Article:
Catholic Worker Movement
|Part of a series of articles on Christianity|
|Francis of Assisi
Wilhelm E.F. von Ketteler
Pope Leo XIII– Adolph Kolping
Margaret Wedgwood Benn
Phillip Berryman– James Hal Cone
Dorothy Day– Toni Negri
Leo Tolstoy– Oscar Romero
Gustavo Gutirrez– Abraham Kuyper
Daniel Berrigan– Philip Berrigan
Martin Luther King, Jr.
Desmond Tutu– Tommy Douglas
|Confederation of Christian Trade Unions
Catholic Worker Movement
Christian Socialist Movement
|Subsidiarity– Christian anarchism
Marxism– Liberation theology
Praxis School– Precarity
Human dignity– Social market economy
Catholic social teaching
|Rerum Novarum (1891)
Princeton Stone Lectures (1898)
Populorum Progressio (1967)
Centesimus Annus (1991)
Caritas in Veritate (2009)
The Catholic Worker Movement is a collection of autonomous communities of Catholics and their associates founded by Dorothy Day and Peter Maurin in 1933. Its aim is to "live in accordance with the justice and charity of Jesus Christ." One of its guiding principles is hospitality towards those on the margin of society, based on the principles of communitarianism and personalism. To this end, the Catholic Worker movement claims over 185 local Catholic Worker communities providing social services. Each house has a different mission, going about the work of social justice in their own ways, suited to their local region. Catholic Worker houses are not official organs of the Roman Catholic Church and their activities, inspired by Day's example, may be more or less overtly religious in tone and inspiration depending on the particular institution. The movement campaigns for nonviolence and is active in opposing both war and the unequal distribution of wealth globally. Dorothy Day also founded The Catholic Worker newspaper, still published by the two Catholic Worker houses in New York City and sold for a penny a copy.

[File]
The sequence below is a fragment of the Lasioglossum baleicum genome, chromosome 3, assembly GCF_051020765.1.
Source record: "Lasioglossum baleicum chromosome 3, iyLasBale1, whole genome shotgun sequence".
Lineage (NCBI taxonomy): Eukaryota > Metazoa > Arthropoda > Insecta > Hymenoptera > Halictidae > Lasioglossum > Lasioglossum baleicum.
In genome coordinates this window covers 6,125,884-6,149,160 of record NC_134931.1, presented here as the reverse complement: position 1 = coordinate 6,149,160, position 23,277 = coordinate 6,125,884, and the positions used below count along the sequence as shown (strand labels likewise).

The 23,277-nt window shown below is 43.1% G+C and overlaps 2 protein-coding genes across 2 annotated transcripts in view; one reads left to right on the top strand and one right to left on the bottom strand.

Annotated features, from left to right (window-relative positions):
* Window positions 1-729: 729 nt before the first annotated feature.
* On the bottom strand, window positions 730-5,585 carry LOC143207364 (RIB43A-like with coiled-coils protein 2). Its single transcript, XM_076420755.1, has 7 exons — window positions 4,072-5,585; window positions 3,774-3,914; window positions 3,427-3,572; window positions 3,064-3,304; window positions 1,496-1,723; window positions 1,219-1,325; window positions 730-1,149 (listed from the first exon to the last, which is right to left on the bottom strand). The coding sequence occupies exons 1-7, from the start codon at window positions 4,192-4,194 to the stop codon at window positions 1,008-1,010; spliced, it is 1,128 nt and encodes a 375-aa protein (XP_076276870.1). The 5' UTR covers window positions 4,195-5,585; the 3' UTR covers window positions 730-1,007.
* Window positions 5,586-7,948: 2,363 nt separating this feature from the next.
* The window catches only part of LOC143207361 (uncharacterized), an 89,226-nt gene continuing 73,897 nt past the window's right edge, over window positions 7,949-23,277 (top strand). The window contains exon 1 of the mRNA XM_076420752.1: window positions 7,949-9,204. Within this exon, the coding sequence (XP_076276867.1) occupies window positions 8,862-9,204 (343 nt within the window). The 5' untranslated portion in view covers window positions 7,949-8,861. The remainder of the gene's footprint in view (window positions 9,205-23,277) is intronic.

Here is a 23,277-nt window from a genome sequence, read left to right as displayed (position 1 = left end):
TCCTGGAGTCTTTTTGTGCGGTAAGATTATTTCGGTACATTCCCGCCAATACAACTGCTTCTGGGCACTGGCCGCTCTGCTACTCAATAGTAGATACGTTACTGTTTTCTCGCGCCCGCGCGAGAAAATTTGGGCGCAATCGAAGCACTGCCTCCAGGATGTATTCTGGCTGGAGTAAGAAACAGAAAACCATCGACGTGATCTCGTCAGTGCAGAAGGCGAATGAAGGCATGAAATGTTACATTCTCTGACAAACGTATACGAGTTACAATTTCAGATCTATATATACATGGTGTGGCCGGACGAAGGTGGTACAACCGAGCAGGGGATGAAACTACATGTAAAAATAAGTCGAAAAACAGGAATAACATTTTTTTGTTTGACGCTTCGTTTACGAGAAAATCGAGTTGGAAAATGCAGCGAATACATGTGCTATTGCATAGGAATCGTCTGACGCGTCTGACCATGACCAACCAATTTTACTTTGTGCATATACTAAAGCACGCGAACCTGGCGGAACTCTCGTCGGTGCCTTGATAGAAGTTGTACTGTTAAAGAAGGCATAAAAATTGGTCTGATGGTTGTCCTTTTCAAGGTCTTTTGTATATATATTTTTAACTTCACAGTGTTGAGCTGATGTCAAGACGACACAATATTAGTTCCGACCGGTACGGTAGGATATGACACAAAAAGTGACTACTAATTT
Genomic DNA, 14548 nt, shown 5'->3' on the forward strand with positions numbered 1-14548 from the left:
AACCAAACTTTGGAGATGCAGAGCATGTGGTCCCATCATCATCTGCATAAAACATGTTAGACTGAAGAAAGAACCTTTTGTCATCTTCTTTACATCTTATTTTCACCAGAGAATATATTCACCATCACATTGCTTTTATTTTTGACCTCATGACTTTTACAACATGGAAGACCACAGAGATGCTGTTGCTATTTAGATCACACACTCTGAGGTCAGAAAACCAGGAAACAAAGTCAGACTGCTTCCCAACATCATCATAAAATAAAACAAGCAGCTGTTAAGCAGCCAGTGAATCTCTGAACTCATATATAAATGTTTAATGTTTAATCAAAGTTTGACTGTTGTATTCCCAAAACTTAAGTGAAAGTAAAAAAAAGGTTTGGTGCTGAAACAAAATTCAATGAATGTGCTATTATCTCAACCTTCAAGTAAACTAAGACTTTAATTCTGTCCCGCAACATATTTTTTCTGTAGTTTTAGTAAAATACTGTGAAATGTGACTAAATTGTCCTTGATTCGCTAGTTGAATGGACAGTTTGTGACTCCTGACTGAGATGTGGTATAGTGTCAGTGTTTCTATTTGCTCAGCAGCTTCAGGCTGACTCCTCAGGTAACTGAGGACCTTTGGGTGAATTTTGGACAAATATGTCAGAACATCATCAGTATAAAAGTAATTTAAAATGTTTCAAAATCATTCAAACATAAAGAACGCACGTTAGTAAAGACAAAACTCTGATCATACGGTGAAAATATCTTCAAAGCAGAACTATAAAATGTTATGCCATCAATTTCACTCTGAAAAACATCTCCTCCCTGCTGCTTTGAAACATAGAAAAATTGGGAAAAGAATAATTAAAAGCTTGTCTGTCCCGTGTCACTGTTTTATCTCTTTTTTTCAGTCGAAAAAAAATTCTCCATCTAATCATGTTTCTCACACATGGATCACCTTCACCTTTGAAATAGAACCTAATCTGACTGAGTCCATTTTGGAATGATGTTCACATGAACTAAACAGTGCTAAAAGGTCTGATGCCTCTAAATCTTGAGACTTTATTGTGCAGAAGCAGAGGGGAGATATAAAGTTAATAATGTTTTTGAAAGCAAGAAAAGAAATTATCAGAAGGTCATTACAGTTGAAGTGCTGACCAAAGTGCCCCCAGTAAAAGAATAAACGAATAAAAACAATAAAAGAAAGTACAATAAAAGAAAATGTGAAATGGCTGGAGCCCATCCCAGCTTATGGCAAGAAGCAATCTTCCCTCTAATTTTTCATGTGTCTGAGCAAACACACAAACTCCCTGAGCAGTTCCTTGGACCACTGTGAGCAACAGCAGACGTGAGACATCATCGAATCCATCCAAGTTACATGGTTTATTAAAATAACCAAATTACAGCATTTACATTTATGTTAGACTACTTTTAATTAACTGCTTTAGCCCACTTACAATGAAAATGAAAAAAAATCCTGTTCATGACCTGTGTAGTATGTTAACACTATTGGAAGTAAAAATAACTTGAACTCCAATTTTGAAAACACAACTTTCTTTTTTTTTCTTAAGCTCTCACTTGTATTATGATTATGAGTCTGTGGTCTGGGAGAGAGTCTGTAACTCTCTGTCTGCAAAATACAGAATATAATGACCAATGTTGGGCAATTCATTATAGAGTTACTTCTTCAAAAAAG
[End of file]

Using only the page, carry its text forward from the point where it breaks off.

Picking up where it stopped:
The 'Catholic Worker Movement' started with the Catholic Worker newspaper, created to advance Catholic social teaching and stake out a neutral, pacifist position in the war-torn 1930s. This grew into a "house of hospitality" in the slums of New York City and then a series of farms for people to live together communally. The movement quickly spread to other cities in the United States, and to Canada and the United Kingdom; more than 30 independent but affiliated CW communities had been founded by 1941. Well over 100 communities exist today, including several in Australia, the United Kingdom, Canada, Germany, The Netherlands, the Republic of Ireland, Mexico, New Zealand, and Sweden. Dorothy Day, who died in 1980, is currently under consideration for sainthood by the Catholic Church.
"Our rule is the works of mercy," said Dorothy Day. "It is the way of sacrifice, worship, a sense of reverence."
According to co-founder Peter Maurin, the following are the beliefs of the Catholic Worker:
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